Shutdown on line 5 can cause fuel shortages, unemployment and damage to the Canadian economy

News analysis

Despite years of trying to sound the alarm, advocate of affordable energy, Dan McTigue, the Canadian government and the media are late for the possibility of closing the oil pipeline on Line 5. He told the Epoch Times that it might have gone too far.

“Until about two months ago, no one took the issue seriously,” said McTigue, a former Liberal Party lawmaker and Canadian founder for affordable energy.

“Every time I met with representatives from Michigan and Ohio, they begged me to make sure that the Canadian media and government took this seriously,” he said.

“Looking at the navel by our politicians, the elite, and our media is in terrible sync with the reality that the fuel to move our economy, if any, can be negligible. No. Whether we want to move to a green economy or not, we don’t seem to be completely aware of the danger of lurking and dying. “

Last year, Michigan Governor Gretchen Whitmer announced May 12, 2021 as the expiration date for a 67-year-old easement permit on Line 5. And Lake Michigan. The Calgary-based Embridge-owned pipeline begins in Superior, Wisconsin, and carries up to 540,000 barrels of oil daily through the Straits of Mackinac in northern Michigan to Sarnia, Ontario.

According to Enbridge, a Line 5 shutdown means that refineries servicing in Ontario, Quebec, Michigan, Ohio and Pennsylvania will receive about 45% less crude oil from the company than they currently need. The supply from Line 5 is also the source of oil for the Line 9 pipeline, which runs from Sarnia to Quebec, and Line 9 can be 40 to 50 percent short of the normal supply to the Quebec refinery. Gasoline, propane, jet fuel, and other products will be in short supply in these two and three US states.

You cannot fill in the blanks in your emergency response plan. Transportation, trucking, and rail can replace just a small portion of the supply if fuel is still found to run them.

“Where do you use diesel to drive trucks and trains? And what about the cost, assuming we can get it?” McTeig asks.

He said the imminent closure would leave Canada with the worst economic scenarios.

“A perfect storm, a bunch of all the worst possible scenarios coming at once. You’re in a pandemic, you’re in short supply. Currently, the supply chain is terribly stressed. Energy prices are skyrocketing. All demand is growing throughout North America and around the world. “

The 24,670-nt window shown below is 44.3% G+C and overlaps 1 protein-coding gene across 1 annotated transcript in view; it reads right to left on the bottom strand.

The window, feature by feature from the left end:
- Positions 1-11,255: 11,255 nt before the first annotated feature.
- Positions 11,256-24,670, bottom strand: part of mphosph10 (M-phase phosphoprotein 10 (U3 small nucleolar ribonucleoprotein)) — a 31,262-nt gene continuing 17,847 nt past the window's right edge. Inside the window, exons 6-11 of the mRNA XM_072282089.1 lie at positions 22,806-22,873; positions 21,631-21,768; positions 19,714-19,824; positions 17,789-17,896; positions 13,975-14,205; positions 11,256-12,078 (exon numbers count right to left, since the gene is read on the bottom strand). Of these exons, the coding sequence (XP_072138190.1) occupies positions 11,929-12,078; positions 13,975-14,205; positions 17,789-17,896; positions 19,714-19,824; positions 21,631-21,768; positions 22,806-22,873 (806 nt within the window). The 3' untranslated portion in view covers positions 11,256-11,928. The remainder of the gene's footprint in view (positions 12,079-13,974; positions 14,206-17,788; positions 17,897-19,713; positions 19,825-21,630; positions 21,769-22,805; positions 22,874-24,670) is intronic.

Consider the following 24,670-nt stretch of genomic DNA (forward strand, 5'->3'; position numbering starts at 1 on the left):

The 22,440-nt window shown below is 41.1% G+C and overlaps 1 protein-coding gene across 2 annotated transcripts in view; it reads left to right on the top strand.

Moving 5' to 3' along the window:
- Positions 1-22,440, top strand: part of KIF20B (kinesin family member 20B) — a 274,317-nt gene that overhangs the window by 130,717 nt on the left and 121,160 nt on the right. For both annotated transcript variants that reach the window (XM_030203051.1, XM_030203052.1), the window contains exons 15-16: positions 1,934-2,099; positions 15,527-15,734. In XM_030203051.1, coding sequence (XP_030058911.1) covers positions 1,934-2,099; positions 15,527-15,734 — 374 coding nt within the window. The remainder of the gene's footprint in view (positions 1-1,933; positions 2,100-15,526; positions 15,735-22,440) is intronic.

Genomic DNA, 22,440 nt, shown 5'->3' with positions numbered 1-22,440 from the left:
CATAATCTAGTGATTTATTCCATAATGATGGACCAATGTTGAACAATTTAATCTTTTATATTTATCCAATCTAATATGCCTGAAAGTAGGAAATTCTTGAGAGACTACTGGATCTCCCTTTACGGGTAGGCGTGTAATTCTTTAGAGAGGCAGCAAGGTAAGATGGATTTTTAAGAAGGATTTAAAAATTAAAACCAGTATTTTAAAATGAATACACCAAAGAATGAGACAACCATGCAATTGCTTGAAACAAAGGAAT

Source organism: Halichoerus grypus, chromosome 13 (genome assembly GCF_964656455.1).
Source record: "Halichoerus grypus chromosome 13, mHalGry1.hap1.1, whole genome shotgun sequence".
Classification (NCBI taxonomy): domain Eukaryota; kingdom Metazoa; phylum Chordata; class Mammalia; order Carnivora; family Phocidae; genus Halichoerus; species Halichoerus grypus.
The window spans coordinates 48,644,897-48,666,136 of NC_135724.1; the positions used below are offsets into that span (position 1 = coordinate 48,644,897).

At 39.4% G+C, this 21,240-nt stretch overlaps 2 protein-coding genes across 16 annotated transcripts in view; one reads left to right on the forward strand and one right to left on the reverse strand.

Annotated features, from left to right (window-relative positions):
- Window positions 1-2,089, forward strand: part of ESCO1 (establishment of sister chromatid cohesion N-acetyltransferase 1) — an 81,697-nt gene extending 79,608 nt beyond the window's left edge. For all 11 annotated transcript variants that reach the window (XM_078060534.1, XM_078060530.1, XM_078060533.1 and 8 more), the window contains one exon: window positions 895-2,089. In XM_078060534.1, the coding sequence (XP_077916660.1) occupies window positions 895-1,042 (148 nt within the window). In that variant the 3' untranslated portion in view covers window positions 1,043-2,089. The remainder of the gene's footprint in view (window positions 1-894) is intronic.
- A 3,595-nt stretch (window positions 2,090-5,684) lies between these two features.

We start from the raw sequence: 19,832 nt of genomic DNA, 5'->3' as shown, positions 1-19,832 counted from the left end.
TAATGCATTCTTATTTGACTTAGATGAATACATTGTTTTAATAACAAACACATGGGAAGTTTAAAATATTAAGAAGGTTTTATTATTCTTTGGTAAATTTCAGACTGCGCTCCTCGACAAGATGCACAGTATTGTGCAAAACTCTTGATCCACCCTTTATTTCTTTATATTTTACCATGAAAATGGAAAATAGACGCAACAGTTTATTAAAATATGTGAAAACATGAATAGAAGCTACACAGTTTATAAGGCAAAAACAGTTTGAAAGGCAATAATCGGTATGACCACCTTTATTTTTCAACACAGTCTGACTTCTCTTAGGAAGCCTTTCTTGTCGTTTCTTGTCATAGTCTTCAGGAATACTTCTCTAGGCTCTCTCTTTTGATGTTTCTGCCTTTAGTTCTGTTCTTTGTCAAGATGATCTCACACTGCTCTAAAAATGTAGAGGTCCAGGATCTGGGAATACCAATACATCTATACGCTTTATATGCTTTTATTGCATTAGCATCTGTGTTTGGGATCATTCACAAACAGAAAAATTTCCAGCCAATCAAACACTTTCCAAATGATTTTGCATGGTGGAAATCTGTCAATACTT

Unemployment, court struggle

The closure of Line 5 could triple Ontario’s gasoline prices and destroy tens of thousands of jobs. The pipeline, which has been in operation since 1953, supplies raw materials to petrochemical facilities in southwestern Ontario. The Sarnia-Ramton Petrochemical Refining Complex employs nearly 5,000 people and indirectly creates an additional 23,500 jobs.

Jeffrey Hale, a professor of political science at the University of Lethbridge, says the big picture will get worse.

“The spillover of the supply chain through the Ontario economy suggests that this is foolish for the government to ignore, especially if you want to participate in elections,” Hale said in an interview.

He said the momentum against Embridge began after the 2010 oil spill near Kalamazoo, Michigan.

“That transaction [Michigan’s] Governor Snyder settled before resigning in 2016 and was the wisest and most practical approach to this issue. If there is a recognizable risk from the two pipelines at the bottom of Lake Michigan, it’s also a very wise move to put them in a concrete tunnel and then put other utility connections in them … ” Mr. says.

The tunnel project has been postponed in two proceedings, and other proceedings are being heard in court.

“There is a legal debate about its effectiveness. [pipeline easement] “Agreement,” Hale explained. “And Governor Whitmer has to answer the court about her ability to unilaterally revoke the agreement. I think this process needs to work next year or so.”

International agreements may supersede legal issues at the state level. In 1977, the Government of Canada signed a treaty with the United States, the oil pipeline was under federal jurisdiction, and both countries declared that they would ensure “uninterrupted transmission” across national borders.

“Does the Pipeline Treaty work? I know the time,” says Hale.

“Serious political drama”

Former Alberta Energy Minister Ted Morton is more confident.

“We are unlikely to be closed,” he said. “Whitmer has political ambitions that go beyond the Governor of Michigan.”

“The interstate and international pipelines are under federal jurisdiction. What she is trying to do violates the 1977 Convention and also the NAFTA and USMCA, so it’s a political drama, but serious. It’s a political drama. “

Minister of Natural Resources Seams Oregan told Parliamentary Commission in early March that Ottawa would take all necessary steps to keep Line 5 in operation, but did not explain the government’s strategy. Politicians urged Prime Minister Justin Trudeau to speak directly with US President Joe Biden on the issue.

Morton calls Trudeau “Gretchen Whitmer of Canada”.

“As far as Trudeau goes, he’s trying to show all his hands to the deck and fight for the benefit of Canada, but the problem is that he doesn’t have moral authority,” he said.

“He rejected the Northern Gateway. He hampered Energy East. He brought a ban on tankers on the northern coast of British Columbia. He made pipeline approval nearly impossible. C-69 And now he is ready to give the indigenous people the right to veto the pipeline. “

Morton, a dual citizen of Montana, has long-term concerns.

“We’re going to win the battle, but we’re losing the war. This is another by a coalition of oil sands and pipeline measures to publicize the issue, raise funds, register volunteers, and boost publicity. Because it is an attempt of. “